Published on May 28, 2021
Read Time: Two Minutes
Information provided by Geoffrey Lloyd-Smith, MD, FACS, a urologist with the Phelps Health Medical Group.
Kidney stones are hard deposits of minerals and salts that can form in your kidneys. They can travel through the ureter, the tube between the kidney and bladder.
If a kidney stone reaches your bladder, you can usually pass the stone when you urinate. However, sometimes, a kidney stone becomes stuck in the ureter, which blocks urine and can cause pain.
In fact, severe pain in the upper abdomen, sides or back of the body is one of the first symptoms of kidney stones. You may experience pain near your bladder. Urinating frequently also may be a sign you have kidney stones.
Other signs and symptoms of kidney stones include high blood pressure and blood in the urine.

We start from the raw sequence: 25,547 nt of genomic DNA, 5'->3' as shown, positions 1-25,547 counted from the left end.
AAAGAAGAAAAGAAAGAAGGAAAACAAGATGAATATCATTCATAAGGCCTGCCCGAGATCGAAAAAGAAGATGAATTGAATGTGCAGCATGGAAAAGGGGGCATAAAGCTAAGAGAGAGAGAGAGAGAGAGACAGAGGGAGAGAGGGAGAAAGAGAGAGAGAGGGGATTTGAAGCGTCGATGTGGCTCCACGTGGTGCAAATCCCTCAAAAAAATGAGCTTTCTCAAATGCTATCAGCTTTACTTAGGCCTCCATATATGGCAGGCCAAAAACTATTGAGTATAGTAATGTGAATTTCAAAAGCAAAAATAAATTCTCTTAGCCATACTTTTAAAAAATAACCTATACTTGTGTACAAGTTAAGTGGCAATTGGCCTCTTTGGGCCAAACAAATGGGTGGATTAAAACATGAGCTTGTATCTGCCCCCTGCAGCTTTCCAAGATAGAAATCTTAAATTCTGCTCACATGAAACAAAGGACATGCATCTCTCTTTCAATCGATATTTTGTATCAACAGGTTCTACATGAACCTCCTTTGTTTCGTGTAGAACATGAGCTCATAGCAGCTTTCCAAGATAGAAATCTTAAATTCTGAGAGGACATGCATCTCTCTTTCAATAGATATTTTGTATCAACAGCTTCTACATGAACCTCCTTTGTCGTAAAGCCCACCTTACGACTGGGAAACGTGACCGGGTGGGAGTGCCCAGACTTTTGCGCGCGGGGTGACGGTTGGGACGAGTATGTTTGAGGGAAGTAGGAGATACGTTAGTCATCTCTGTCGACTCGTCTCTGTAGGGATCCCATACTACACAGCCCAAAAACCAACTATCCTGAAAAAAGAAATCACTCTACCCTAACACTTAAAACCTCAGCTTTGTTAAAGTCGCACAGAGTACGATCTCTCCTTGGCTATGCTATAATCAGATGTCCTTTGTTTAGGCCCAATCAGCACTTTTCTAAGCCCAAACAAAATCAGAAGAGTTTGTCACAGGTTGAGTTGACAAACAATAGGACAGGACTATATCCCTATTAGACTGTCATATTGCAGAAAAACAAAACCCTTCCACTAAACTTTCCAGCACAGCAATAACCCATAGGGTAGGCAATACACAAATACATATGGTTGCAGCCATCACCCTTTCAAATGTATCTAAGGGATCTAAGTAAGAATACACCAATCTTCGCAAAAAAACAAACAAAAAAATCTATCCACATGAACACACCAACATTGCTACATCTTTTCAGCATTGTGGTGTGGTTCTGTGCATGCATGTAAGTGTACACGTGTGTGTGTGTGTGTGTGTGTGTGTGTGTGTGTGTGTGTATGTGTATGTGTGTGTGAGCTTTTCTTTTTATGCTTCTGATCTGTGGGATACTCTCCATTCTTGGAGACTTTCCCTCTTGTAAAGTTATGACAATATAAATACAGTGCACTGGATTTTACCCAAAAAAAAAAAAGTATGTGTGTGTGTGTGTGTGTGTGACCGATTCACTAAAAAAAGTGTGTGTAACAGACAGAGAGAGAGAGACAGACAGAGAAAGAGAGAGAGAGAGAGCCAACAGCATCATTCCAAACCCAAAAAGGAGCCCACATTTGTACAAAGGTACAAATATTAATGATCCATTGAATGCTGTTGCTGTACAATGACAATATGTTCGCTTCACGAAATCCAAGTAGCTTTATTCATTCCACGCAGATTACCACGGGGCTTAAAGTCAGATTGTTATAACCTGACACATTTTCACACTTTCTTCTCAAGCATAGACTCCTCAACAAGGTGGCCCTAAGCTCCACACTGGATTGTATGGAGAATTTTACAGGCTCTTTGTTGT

If you have a fever, chills, shakes or a rapid heart rate, in addition to the symptoms mentioned above, this may be a sign of infection and you need to seek medical care.
In some cases, people can pass kidney stones on their own, with the help of certain medicines to control the pain.
Kidney stones that are 4 millimeters in diameter or less have a 90% chance of passing on their own, given time and pain control.
However, some kidney stones require surgery to be removed.
To prevent kidney stones, drink plenty of water. Changing your diet also may help, depending on the type of kidney stones.
For calcium stones, you should reduce the amount of salt you eat.
For oxalate stones, you may be asked to consume less oxalate, which can be found in green, leafy vegetables.
For uric acid stones, people should reduce non-dairy animal protein, such as red meat or fish.
Five Things to Know About Kidney Stones
- About 9% of people are or will be affected by kidney stones.
- When people have kidney stones, their pain is often severe at the start.
- Kidney stones tend to run in families.
- If you have a kidney stone and an infection, please seek medical care.
- If you have an infection, fever and a blockage of your kidneys or bladder, call 911 or go to the emergency department.